After 25 hearings at a special court, former President and Chief of the Army Staff Pervez Musharraf was indicted on March 31 for high treason, contrary to expectations that a civil court would not try a military dictator. For a country ruled for the most part by the Army this is a first, and its Defence Minister described the day as a milestone for democracy. Few imagined that Prime Minister Muhammed Nawaz Sharif would initiate proceedings relating to high treason against Mr. Musharraf, and his supporters — some of them still in the government — were dismayed, to say the least. The high jinks by the Musharraf defence team did nothing to improve his case in court, and at one point Justice Faisal Arab and his Bench rose in disgust at the behaviour of counsel. The court gave Mr. Musharraf a long rope by allowing him to seek exemptions on the grounds of security and health, and only issued a non-bailable warrant as a last option after he repeatedly failed to appear before it. There was a feeling that this trial was turning farcical and that the court was unable to exercise its authority.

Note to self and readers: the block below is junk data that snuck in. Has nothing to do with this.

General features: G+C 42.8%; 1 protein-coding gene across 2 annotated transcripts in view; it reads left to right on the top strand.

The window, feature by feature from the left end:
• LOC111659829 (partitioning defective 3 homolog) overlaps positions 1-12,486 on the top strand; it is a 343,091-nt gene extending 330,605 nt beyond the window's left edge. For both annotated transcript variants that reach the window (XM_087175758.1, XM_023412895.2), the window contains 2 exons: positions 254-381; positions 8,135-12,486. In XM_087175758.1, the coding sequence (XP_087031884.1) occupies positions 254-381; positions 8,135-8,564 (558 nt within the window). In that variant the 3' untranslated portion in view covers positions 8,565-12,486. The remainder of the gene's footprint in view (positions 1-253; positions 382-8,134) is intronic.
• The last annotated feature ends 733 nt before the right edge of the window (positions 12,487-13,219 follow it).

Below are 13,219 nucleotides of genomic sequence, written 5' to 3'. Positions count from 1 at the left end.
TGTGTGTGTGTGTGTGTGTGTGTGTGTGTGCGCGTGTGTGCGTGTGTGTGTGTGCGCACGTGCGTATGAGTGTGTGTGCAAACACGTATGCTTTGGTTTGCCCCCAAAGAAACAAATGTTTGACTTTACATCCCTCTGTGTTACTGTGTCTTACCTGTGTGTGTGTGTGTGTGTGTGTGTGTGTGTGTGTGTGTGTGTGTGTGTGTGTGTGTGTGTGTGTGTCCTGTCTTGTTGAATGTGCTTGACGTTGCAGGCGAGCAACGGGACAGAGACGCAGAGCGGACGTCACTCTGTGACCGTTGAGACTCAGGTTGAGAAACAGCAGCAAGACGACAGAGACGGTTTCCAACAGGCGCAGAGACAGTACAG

The dramatic appearance of Mr. Musharraf and the overnight change of his defence counsel signalled a new phase in the trial. Not only were the charges read out to him, but the court was firm that the power to take any decision for him to go abroad either to visit his ailing mother or to seek medical treatment was vested with the federal government. He was not under custody and as such the court could not regulate his movement. The government in the past had refused to take his name off the Exit Control List, and despite speculation of a safe passage and a Saudi-brokered deal it remains to be seen if he actually leaves the country. That is not as significant as the fact that a military dictator who not only abrogated the Constitution but amended it illegally has been brought to book. The transgressions of former military dictators are now the subject of history and they all ruled with impunity. This civilian government which has been trying to enforce the rule of law — not an easy task in the best of times — has sent a tough message that it has the courage and the conviction to do so. Whether the trial will play out to its logical conclusion and how long the process will take remain to be seen. But a blow for civilian authority has been struck, even if critics dismiss it as symbolic, and this could mark a new phase in the lopsided civil-military relations in Pakistan. The government should build on this and strengthen the foundations of liberal democratic governance where the military and civilian authorities are not at loggerheads with each other but are part of a system where each has a clearly defined role to play.

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